Full-Stack Engineer: 3 Key Skills

Interop ITX expert Scott Lowe explains the growing demand for infrastructure generalists.

Cynthia Harvey

February 6, 2018

4 Min Read
Network Computing logo

Until fairly recently, most infrastructure professionals typically learned one area of the data center extremely well and spent their entire careers refining that specialty. Someone might be a storage professional or a networking professional, but rarely did he or she need to know both. And some were hyper-specialized, perhaps focusing in on Cisco routers or Linux servers.

While employers are still posting jobs for these types of positions, many are starting to look for IT staff who have broad rather than deep knowledge. As trends like cloud computing, DevOps and containerization have become more prevalent, organizations need IT workers who understand it all:  servers, storage, networking, virtualization, applications, security, and even the basics of how the business functions.Scott Lowe

Scott Lowe.png

Scott Lowe, engineering architect at VMware, likes to refer to this type of well-rounded IT worker as a “full-stack engineer.” He knows the “full-stack” moniker is often used for developers who work on both front-end and back-end programming, but Lowe said he co-opted the term to describe infrastructure/applications engineers who are being forced to move out of the one area where they've worked.

Lowe hosts a popular podcast called The Full-Stack Journey, speaks regularly at Interop ITX, and also writes a blog that covers cloud computing, virtualization, networking and open source tools. Network Computing recently spoke with Lowe about why demand is growing for full-stack engineers.

He traced the origins of the full-stack movement to a number of converging trends.

First, he noted that IT groups are under increasing pressure to define the business value for every project or purchase they undertake. For example, if an organization is going to replace a server, IT often needs to justify that update to the business. That means IT professionals “need to be more aware of what technology is being used for. That’s what’s pulling us up the stack,” explained Lowe. Full-stack engineers need to understand which applications are running on the servers and why they are important to the business.

Second, he said that the trend toward cloud computing had made organizations realize that they have an alternative to in-house infrastructure, which has changed their perspective on IT investments. Also, because many organizations are moving workloads to the public cloud, “IT professionals have to shift their skillsets because the skillset they need to be effective and to thrive when those environments are in play are different than the skillsets they needed in order to thrive and be effective in a private data center,” Lowe said.

In addition, many organizations have “an increasing desire and need to use automation as a way of providing more consistent standardized configurations and to make IT organizations more effective,” said Lowe. That, too, is affecting the skills that IT professionals need to have in order to be successful.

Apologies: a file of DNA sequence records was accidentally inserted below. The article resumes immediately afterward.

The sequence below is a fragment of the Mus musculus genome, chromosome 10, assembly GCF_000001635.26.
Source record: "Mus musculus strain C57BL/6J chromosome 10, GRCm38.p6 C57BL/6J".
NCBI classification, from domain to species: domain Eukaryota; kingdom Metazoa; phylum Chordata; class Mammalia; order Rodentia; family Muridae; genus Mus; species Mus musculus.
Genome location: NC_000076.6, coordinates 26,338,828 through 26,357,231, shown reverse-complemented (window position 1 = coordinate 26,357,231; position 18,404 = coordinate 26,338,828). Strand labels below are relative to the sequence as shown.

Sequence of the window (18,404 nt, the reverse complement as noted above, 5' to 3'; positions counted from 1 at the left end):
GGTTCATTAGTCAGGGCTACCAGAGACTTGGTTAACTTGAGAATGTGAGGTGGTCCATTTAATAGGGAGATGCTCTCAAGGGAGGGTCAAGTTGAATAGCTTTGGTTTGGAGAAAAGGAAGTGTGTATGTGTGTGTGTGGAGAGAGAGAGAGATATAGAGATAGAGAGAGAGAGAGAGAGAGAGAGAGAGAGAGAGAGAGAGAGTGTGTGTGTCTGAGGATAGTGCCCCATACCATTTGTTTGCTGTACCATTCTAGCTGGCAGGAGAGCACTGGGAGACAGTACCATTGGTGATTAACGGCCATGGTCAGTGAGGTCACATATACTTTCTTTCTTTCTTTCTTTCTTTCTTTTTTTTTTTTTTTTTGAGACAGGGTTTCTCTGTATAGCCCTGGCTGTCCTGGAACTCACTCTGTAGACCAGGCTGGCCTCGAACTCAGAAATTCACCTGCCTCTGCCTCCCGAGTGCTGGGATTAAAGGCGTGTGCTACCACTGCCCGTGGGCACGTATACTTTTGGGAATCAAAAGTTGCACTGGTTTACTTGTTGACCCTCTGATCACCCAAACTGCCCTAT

So what skills do infrastructure pros need to have if they want to become full-stack engineers? Lowe said three types of skills are key:

1. Automation

Lowe said that there is no one characteristic that defines a full-stack engineer, “but the thing that comes the closest is fully embracing automation and orchestration in everything that they do.” That encompasses a wide range of tools and technologies, ranging from configuration management to containers to infrastructure as code.

2. Public cloud

With the public cloud becoming more prevalent among enterprises, Lowe also advised IT pros to develop their cloud computing skills. He specifically called out Amazon Web Services (AWS) and Microsoft Azure as two vendors that are important.

3. Continuous learning

The last skill on this list isn’t so much a set of knowledge to acquire as a necessary mindset. “Accept or embrace the idea that learning is going to be an integral part of your career moving forward,” advised Lowe. He said that because this is a dynamic and ever-changing industry, "our skillset also has to be dynamic and ever-changing.”

Scott Lowe will offer more advice about moving up the stack at Interop ITX 2018, where he will present “The Full Stack Journey: A Career Perspective.”

Get live advice on networking, storage, and data center technologies to build the foundation to support software-driven IT and the cloud. Attend the Infrastructure Track at Interop ITX, April 30-May 4, 2018. Register now!


About the Author(s)

Cynthia Harvey


Cynthia Harvey is a freelance writer and editor based in the Detroit area. She has been covering the technology industry for more than fifteen years.

Stay informed! Sign up to get expert advice and insight delivered direct to your inbox

You May Also Like

More Insights